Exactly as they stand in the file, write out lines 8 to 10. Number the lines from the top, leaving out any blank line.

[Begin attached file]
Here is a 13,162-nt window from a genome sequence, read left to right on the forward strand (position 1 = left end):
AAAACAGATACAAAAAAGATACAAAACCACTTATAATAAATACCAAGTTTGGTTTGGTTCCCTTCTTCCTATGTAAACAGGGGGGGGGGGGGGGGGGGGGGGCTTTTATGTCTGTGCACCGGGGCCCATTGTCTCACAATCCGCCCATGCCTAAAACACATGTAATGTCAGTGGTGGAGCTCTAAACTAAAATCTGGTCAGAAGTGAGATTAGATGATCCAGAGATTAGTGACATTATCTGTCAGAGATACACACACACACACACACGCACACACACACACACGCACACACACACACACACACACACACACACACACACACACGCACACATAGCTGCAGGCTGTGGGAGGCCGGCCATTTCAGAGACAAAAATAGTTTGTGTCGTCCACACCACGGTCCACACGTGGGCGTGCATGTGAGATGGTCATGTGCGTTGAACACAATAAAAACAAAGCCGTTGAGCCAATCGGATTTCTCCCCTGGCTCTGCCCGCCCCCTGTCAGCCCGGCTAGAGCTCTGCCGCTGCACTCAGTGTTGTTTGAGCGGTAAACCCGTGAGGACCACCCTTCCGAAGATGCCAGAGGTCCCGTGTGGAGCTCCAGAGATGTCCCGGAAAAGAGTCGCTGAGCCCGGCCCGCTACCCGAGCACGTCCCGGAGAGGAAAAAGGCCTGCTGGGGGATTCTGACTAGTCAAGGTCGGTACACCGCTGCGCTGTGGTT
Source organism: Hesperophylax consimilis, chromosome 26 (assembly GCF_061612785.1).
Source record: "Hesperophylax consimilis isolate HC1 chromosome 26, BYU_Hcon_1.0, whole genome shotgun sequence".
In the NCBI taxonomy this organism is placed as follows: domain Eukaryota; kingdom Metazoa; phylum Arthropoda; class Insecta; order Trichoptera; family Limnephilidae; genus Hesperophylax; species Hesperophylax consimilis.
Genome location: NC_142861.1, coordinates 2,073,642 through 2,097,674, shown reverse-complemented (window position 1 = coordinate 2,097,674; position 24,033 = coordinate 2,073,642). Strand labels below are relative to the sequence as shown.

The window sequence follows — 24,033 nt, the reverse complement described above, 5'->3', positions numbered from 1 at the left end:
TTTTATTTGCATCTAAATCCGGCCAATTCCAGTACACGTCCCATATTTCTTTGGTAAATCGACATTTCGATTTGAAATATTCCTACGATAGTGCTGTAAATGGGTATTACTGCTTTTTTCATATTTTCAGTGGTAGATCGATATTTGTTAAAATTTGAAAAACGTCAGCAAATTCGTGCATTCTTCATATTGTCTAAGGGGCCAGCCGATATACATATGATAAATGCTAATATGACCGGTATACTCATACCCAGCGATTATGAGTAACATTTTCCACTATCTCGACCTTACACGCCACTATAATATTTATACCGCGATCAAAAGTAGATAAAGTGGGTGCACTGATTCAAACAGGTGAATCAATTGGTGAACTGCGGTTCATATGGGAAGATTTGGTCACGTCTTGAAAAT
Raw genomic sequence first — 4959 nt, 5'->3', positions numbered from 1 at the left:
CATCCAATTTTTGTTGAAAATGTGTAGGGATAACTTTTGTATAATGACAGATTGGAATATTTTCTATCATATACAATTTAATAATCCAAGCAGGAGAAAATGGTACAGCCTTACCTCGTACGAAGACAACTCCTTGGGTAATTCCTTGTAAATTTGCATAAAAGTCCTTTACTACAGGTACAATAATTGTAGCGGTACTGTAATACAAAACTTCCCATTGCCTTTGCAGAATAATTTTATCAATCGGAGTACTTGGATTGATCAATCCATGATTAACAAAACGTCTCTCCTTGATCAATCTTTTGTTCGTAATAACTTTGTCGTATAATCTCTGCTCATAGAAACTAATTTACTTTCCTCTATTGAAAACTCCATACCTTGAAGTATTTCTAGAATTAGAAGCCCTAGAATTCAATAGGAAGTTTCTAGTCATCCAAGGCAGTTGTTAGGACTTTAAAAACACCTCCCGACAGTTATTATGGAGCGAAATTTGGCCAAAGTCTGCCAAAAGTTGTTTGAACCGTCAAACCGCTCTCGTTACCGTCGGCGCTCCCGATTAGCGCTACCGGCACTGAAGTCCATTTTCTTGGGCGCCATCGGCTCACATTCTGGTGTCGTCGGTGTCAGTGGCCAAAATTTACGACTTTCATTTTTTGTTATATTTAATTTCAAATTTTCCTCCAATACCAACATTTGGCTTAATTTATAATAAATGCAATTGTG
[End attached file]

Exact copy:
TTTTATTTGCATCTAAATCCGGCCAATTCCAGTACACGTCCCATATTTCTTTGGTAAATCGACATTTCGATTTGAAATATTCCTACGATAGTGCTGTAAATGGGTATTACTGCTTTTTTCATATTTTCAGTGGTAGATCGATATTTGTTAAAATTTGAAAAACGTCAGCAAATTCGTGCATTCTTCATATTGTCTAAGGGGCCAGCCGATATACATATGATAAATGCTAATATGACCGGTATACTCATACCCAGCGATTATGAGTAACATTTTCCACTATCTCGACCTTACACGCCACTATAATATTTATACCGCGATCAAAAGTAGATAAAGTGGGTGCACTGATTCAAACAGGTGAATCAATTGGTGAACTGCGGTTCATATGGGAAGATTTGGTCACGTCTTGAAAAT
Raw genomic sequence first — 4959 nt, 5'->3', positions numbered from 1 at the left:
CATCCAATTTTTGTTGAAAATGTGTAGGGATAACTTTTGTATAATGACAGATTGGAATATTTTCTATCATATACAATTTAATAATCCAAGCAGGAGAAAATGGTACAGCCTTACCTCGTACGAAGACAACTCCTTGGGTAATTCCTTGTAAATTTGCATAAAAGTCCTTTACTACAGGTACAATAATTGTAGCGGTACTGTAATACAAAACTTCCCATTGCCTTTGCAGAATAATTTTATCAATCGGAGTACTTGGATTGATCAATCCATGATTAACAAAACGTCTCTCCTTGATCAATCTTTTGTTCGTAATAACTTTGTCGTATAATCTCTGCTCATAGAAACTAATTTACTTTCCTCTATTGAAAACTCCATACCTTGAAGTATTTCTAGAATTAGAAGCCCTAGAATTCAATAGGAAGTTTCTAGTCATCCAAGGCAGTTGTTAGGACTTTAAAAACACCTCCCGACAGTTATTATGGAGCGAAATTTGGCCAAAGTCTGCCAAAAGTTGTTTGAACCGTCAAACCGCTCTCGTTACCGTCGGCGCTCCCGATTAGCGCTACCGGCACTGAAGTCCATTTTCTTGGGCGCCATCGGCTCACATTCTGGTGTCGTCGGTGTCAGTGGCCAAAATTTACGACTTTCATTTTTTGTTATATTTAATTTCAAATTTTCCTCCAATACCAACATTTGGCTTAATTTATAATAAATGCAATTGTG